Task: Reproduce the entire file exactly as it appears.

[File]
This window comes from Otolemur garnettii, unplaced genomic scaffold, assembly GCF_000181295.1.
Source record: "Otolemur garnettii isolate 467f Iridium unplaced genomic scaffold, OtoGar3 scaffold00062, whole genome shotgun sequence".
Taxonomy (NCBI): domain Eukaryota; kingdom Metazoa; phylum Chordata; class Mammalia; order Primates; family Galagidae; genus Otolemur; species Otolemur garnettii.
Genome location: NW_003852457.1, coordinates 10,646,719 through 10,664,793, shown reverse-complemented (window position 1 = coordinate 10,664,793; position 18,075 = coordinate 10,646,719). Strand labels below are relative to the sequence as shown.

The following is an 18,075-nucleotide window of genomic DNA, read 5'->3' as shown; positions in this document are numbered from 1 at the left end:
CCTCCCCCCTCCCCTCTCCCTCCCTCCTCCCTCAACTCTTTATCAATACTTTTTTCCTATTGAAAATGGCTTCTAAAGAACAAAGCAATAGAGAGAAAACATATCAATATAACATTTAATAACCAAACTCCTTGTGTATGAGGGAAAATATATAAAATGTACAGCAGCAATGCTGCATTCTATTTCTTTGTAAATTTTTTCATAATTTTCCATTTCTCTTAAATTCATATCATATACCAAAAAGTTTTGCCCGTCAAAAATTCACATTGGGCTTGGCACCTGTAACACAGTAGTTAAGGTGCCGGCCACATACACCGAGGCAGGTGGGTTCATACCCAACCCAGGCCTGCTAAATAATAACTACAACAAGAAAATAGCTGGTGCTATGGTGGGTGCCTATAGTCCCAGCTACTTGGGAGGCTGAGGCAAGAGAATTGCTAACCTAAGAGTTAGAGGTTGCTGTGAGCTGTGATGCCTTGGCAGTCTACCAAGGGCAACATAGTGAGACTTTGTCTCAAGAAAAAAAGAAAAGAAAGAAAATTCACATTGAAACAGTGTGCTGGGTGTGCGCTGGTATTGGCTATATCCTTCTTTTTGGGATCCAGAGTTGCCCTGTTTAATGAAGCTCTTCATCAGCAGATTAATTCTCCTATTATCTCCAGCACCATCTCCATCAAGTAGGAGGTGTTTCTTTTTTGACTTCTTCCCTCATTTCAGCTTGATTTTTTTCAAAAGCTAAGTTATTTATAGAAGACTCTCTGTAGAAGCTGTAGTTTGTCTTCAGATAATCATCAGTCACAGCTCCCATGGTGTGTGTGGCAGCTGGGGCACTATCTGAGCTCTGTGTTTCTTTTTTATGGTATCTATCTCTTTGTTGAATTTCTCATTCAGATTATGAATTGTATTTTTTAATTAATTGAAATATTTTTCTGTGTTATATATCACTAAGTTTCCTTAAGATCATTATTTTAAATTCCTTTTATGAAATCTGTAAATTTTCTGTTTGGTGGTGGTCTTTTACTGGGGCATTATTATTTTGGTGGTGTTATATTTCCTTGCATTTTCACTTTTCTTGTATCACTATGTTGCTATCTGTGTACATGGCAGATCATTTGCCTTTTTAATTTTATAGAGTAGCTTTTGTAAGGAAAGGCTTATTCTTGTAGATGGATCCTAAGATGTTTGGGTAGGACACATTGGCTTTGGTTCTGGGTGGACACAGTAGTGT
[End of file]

This window comes from Otolemur garnettii, unplaced genomic scaffold, assembly GCF_000181295.1.
Source record: "Otolemur garnettii isolate 467f Iridium unplaced genomic scaffold, OtoGar3 scaffold00062, whole genome shotgun sequence".
Taxonomy (NCBI): domain Eukaryota; kingdom Metazoa; phylum Chordata; class Mammalia; order Primates; family Galagidae; genus Otolemur; species Otolemur garnettii.
Genome location: NW_003852457.1, coordinates 10,646,719 through 10,664,793, shown reverse-complemented (window position 1 = coordinate 10,664,793; position 18,075 = coordinate 10,646,719). Strand labels below are relative to the sequence as shown.

The following is an 18,075-nucleotide window of genomic DNA, read 5'->3' as shown; positions in this document are numbered from 1 at the left end:
CCTCCCCCCTCCCCTCTCCCTCCCTCCTCCCTCAACTCTTTATCAATACTTTTTTCCTATTGAAAATGGCTTCTAAAGAACAAAGCAATAGAGAGAAAACATATCAATATAACATTTAATAACCAAACTCCTTGTGTATGAGGGAAAATATATAAAATGTACAGCAGCAATGCTGCATTCTATTTCTTTGTAAATTTTTTCATAATTTTCCATTTCTCTTAAATTCATATCATATACCAAAAAGTTTTGCCCGTCAAAAATTCACATTGGGCTTGGCACCTGTAACACAGTAGTTAAGGTGCCGGCCACATACACCGAGGCAGGTGGGTTCATACCCAACCCAGGCCTGCTAAATAATAACTACAACAAGAAAATAGCTGGTGCTATGGTGGGTGCCTATAGTCCCAGCTACTTGGGAGGCTGAGGCAAGAGAATTGCTAACCTAAGAGTTAGAGGTTGCTGTGAGCTGTGATGCCTTGGCAGTCTACCAAGGGCAACATAGTGAGACTTTGTCTCAAGAAAAAAAGAAAAGAAAGAAAATTCACATTGAAACAGTGTGCTGGGTGTGCGCTGGTATTGGCTATATCCTTCTTTTTGGGATCCAGAGTTGCCCTGTTTAATGAAGCTCTTCATCAGCAGATTAATTCTCCTATTATCTCCAGCACCATCTCCATCAAGTAGGAGGTGTTTCTTTTTTGACTTCTTCCCTCATTTCAGCTTGATTTTTTTCAAAAGCTAAGTTATTTATAGAAGACTCTCTGTAGAAGCTGTAGTTTGTCTTCAGATAATCATCAGTCACAGCTCCCATGGTGTGTGTGGCAGCTGGGGCACTATCTGAGCTCTGTGTTTCTTTTTTATGGTATCTATCTCTTTGTTGAATTTCTCATTCAGATTATGAATTGTATTTTTTAATTAATTGAAATATTTTTCTGTGTTATATATCACTAAGTTTCCTTAAGATCATTATTTTAAATTCCTTTTATGAAATCTGTAAATTTTCTGTTTGGTGGTGGTCTTTTACTGGGGCATTATTATTTTGGTGGTGTTATATTTCCTTGCATTTTCACTTTTCTTGTATCACTATGTTGCTATCTGTGTACATGGCAGATCATTTGCCTTTTTAATTTTATAGAGTAGCTTTTGTAAGGAAAGGCTTATTCTTGTAGATGGATCCTAAGATGTTTGGGTAGGACACATTGGCTTTGGTTCTGGGTGGACACAGTAGTGT